Cultivating Healthy Engagement Online: Why We Invested in Civic Signals
In the early days of social media, platforms gave us the opportunity to feel seen, heard, and connected. We, and millions others like us, liked the sense of belonging they fostered. These platforms helped us understand the world and act together. The promise of inclusion, accessibility, comfort, and social opportunity was the first value proposition of social media. And then, somewhere along the way, these digital communities stopped being so safe, welcoming, and otherwise characteristic of a great, public space. Over time, we realized how much less inclusive and empowering social media was compared to its original promise.
How do we reset and restore the value of social platforms for society? It’s an ambitious question—but one we think is worth exploring. That’s why have invested in Civic Signals to develop a better model for public spaces online and work alongside social media companies to build back some of the value that’s been lost over time.
Urban planners and public space designers can help transform civic engagement on social media platforms.
Architects and urban designers understand that physical spaces shape how people gather and behave, and they work to create public-friendly areas that help people engage with each other easily and collaboratively. Digital spaces should be approached the same way. As Facebook’s VP of product design Margaret Gould Stewart said, creating online spaces is “... a new kind of digital urban planning.”
While the negative consequences of social media platforms are well-known, it is critically important that we recognize the benefits these apps and platforms could and should have on our society—allowing us to build healthier civic engagement, and empowering all of us to treat one another with care, respect, and dignity. That’s what Civic Signals is about: building a community of builders, thinkers, and designers to learn from each other and develop better models for public spaces online.
Hosted by the National Conference on Citizenship and the Center for Media Engagement at the University of Texas, Austin, Civic Signals is co-led by professor Talia Stroud and internet activist Eli Pariser, who recently brought this concept to life on the TED stage. The hope is that tech workers—specifically, product managers, engineers, and founders—can take cues from the practice of designing real-life space by building toward a common good.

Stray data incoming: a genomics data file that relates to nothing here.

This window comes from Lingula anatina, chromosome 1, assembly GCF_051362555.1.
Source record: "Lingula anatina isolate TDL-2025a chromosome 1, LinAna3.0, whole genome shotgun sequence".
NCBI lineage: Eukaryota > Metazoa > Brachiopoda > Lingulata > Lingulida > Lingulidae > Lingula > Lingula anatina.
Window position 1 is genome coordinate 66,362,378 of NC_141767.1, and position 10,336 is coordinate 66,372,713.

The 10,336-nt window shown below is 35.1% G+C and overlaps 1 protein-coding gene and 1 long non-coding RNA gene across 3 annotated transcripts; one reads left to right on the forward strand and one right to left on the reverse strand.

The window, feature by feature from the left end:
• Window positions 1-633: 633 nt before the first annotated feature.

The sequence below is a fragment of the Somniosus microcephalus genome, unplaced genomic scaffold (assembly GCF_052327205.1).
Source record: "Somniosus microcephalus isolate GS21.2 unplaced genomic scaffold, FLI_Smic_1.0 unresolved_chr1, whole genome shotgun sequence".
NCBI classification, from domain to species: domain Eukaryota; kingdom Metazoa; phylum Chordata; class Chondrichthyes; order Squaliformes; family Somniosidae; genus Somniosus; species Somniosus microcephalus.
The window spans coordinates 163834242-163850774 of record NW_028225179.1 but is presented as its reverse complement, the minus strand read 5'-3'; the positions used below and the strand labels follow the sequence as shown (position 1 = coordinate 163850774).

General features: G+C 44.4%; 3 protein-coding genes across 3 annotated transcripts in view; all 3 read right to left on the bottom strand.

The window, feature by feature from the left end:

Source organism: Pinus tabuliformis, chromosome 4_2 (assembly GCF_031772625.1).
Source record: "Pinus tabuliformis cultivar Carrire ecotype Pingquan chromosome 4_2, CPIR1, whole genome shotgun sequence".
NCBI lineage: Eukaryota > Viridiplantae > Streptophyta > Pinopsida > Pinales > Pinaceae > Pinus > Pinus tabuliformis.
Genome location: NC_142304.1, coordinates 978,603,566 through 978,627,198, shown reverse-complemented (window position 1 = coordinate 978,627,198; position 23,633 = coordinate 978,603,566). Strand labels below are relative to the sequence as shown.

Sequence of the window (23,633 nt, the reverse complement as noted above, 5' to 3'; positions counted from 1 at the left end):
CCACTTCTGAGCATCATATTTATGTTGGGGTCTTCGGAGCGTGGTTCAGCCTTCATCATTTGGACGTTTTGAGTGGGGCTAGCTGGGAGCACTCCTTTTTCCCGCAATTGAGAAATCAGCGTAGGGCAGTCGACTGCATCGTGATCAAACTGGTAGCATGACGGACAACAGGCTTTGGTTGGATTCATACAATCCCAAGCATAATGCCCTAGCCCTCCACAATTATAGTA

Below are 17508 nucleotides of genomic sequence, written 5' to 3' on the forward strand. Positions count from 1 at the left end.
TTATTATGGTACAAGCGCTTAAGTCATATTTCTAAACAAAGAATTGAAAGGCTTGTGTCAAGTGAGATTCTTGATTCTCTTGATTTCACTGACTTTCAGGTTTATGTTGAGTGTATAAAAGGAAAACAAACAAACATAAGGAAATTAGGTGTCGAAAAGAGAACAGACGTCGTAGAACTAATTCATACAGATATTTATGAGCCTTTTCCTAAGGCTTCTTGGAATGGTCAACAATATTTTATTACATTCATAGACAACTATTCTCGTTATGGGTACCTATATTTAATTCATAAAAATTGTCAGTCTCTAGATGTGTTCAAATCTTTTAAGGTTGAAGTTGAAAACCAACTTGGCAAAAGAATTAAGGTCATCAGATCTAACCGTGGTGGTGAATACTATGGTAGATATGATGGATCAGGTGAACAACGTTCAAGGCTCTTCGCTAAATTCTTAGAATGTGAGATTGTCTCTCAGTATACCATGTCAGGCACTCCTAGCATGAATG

Making a business case for the four pillars of public-friendly digital spaces.
In 2020, our continued support will help Civic Signals test the adoption of a powerful idea that, if seized upon, will influence the metrics, design direction, and overall ethos of those working on social media platforms. Specifically, that means co-designing with the individuals and social media companies who will adopt the principles, and recruiting leads from organizations to serve as ambassadors; as well as hosting a series of academic and Silicon Valley-focused conferences and convenings.
The urgency of the moment.
We know social media platforms like Twitter, Facebook, and YouTube can add positive outcomes to society, like connecting people around the world and shrinking access gaps to knowledge and services. But tech’s negative impacts, like stifling innovation and competition, and undermining our democratic processes and institutions, are too glaring to ignore.
The urgency to establish guardrails and principles that not just address but provide solutions is heightened by the fact that nearly half of Americans are engaging in some form of political or social-minded activity on social media—representing a significant shift from when civic conversation and democracy happened in physical spaces like town squares and city halls.
Together, we will continue to build a global community of passionate optimists working to advance a solutions-oriented conversation and systems change.